Breathing Patterns: All Eyes On That Chest

Breathing Patterns

Stress-free examination of a dyspneic patient is key. A lot of information can be gathered just from observing a dyspneic animal. Assessment of the movement of the chest and abdominal wall relative to one another alongside breathing rate and effort can help refine your differentials and streamline your emergency diagnostics and emergency management.

Commonly used terms to describe abnormal breathing patterns include:

  • Asynchronous
  • Inverse
  • Paradoxical breathing patterns (Sigrist, et al 2011)

These breathing patterns have been shown to have a clinical utility in respiratory localization to the pleural space. Three large scale studies of over 150 dogs and cats found asynchronous breathing, paradoxical breathing or inverse breathing pattern to associated with pleural space disease. They demonstrated these breathing patterns to be highly sensitive for a diagnosis of pleural space disease; i.e animals without pleural space disease are less likely to have paradoxical/asynchronous/inverse breathing than those animals with pleural space disease, but these breathing patterns are less specific for diagnosis of pleural space disease; i.e. by using this breathing pattern alone you are at risk of over-diagnosing pleural space disease (Table 1).   

Breathing Patterns

Table 1: Sensitivity and specificity for breathing patterns to diagnose pleural space disease in dogs and cats

Two points of interest are raised from these studies:

1) the physiology behind these breathing patterns

2) the importance and need for using clearly defined terminology

Respiratory mechanics

Firstly, let’s try to understand the physiology that causes pleural space disease to lead to an abnormal breathing pattern. To understand this, we need to understand the normal mechanics of ventilation.

During each breath, air is inspired and moves via the upper and lower airways to the lungs through an active process involving the external intercostal muscles and diaphragm; the external intercostal muscles elevate the ribs and expand the thoracic cavity. The diaphragm contracts and flattens, moving down in the process. The downward movement of the diaphragm further expands the thoracic cavity thereby decreasing pleural pressure, creating a pressure gradient for air flow into the lungs resulting in lung expansion. The downward movement of the diaphragm pushes the abdominal contents down, which forces the abdominal wall out. 

Expiration is a passive process – The external intercostal muscles and diaphragm relax, the thoracic wall moves in, and the abdominal wall flatten (Robinson, et al 2002, figure 1A).

Expiration is a passive process

During normal lung expansion pulmonary stretch receptors in the lung are activated and this stretch has a negative feedback effect on external intercostal muscle activity limiting expansion of the thoracic cavity and lung inflation. This is a normal protective mechanism to prevent overdistension of the lungs (Figure 1A).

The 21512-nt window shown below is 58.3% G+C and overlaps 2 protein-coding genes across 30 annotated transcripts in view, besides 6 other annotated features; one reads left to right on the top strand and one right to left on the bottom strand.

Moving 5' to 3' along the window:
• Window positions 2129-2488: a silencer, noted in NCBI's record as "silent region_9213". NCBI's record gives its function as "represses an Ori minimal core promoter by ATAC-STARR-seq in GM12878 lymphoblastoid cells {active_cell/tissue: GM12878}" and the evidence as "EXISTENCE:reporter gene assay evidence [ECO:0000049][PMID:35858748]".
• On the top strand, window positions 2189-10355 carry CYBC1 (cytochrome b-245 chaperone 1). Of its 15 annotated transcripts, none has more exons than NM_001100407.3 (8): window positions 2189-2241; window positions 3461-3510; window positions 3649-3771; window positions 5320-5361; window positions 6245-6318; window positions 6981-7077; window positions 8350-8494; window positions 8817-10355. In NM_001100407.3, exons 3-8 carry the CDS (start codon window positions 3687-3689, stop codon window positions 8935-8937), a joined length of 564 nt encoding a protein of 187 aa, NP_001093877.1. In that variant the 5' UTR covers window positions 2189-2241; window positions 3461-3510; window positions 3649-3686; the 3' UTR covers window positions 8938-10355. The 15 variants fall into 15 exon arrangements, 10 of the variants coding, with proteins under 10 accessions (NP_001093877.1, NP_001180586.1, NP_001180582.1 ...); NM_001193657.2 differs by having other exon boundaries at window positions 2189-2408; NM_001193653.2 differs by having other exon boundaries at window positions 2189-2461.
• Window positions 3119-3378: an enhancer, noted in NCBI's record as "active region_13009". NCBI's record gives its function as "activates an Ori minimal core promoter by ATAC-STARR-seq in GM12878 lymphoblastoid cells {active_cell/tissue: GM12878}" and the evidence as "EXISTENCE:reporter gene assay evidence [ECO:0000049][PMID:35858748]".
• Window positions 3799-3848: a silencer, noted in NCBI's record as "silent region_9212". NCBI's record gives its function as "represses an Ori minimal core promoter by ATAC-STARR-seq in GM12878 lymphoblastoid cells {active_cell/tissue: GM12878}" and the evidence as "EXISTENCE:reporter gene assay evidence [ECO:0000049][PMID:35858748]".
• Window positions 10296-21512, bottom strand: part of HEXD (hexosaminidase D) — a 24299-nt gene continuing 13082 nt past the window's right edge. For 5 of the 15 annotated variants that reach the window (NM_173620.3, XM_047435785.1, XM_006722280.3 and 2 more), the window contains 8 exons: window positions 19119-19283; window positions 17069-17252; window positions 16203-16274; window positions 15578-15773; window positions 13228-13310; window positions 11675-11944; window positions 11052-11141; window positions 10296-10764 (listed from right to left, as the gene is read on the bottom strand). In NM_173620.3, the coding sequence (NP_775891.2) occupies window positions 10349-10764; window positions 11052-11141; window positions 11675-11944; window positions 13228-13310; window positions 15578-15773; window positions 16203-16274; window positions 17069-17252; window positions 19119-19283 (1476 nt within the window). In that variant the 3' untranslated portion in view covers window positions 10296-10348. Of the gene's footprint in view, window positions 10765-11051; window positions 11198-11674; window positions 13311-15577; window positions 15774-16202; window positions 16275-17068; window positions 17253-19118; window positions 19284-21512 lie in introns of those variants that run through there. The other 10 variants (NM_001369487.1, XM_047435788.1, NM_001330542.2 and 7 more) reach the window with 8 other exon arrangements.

With pleural space disease (Figure 1B) there is less of a change in pleural space pressure (due to presence of space occupying fluid/viscera) and therefore less pressure gradient for air flow and lung expansion is reduced. This reduces the amount of negative feedback on the external intercostal muscles resulting in prolonged external intercostal muscle activity. This uninhibited expansion of the chest wall, overrides the effect of diaphragm contraction on the abdominal contents and instead pulls the abdominal contents in resulting in a sunken abdomen as the ribs elevate. Giving the appearance of the abdomen moving in as the chest moves out (figure 1B/video 1).

Video 1: Asynchronous breathing pattern in a cat presenting as an emergency

Other diseases found to be associated with these breathing patterns in the aforementioned studies include intra-and extra-thoracic airway disease, chest wall disease, pulmonary and neurological disease. From the schematics you can hopefully appreciate how diaphragm dysfunction (primary or secondary to neurological issue or abdominal pathology) can cause an apparent inward movement of the abdomen during chest wall expansion. If the diaphragm is not able to contract and flatten on inspiration the abdomen doesn’t move outwards and may appear to be sucked as the action of external intercostal muscles continue to expand the chest wall (De Troyer, 1982). 

The diaphragm is innervated by the phrenic nerve which exits the spinal cord around cervical vertebrae 4-6. So spinal injury in this region can lead to diaphragm dysfunction – not uncommonly sign with cervical disc disease. Chest wall injury or disease conversely leads to little-no chest wall movement during inspiration and may appear to move in as the outward abdominal movement is more pronounced.

Upper airway obstruction results in a greater flattening of the diaphragm in inspiration as it descends maximally increasing the negative airway pressure to overcome the marked airway resistance. The abdominal contents are pushed down and out and this increased negative pressure, with normal feedback inhibition of the external intercostal muscle activity leads to inward movement of the chest.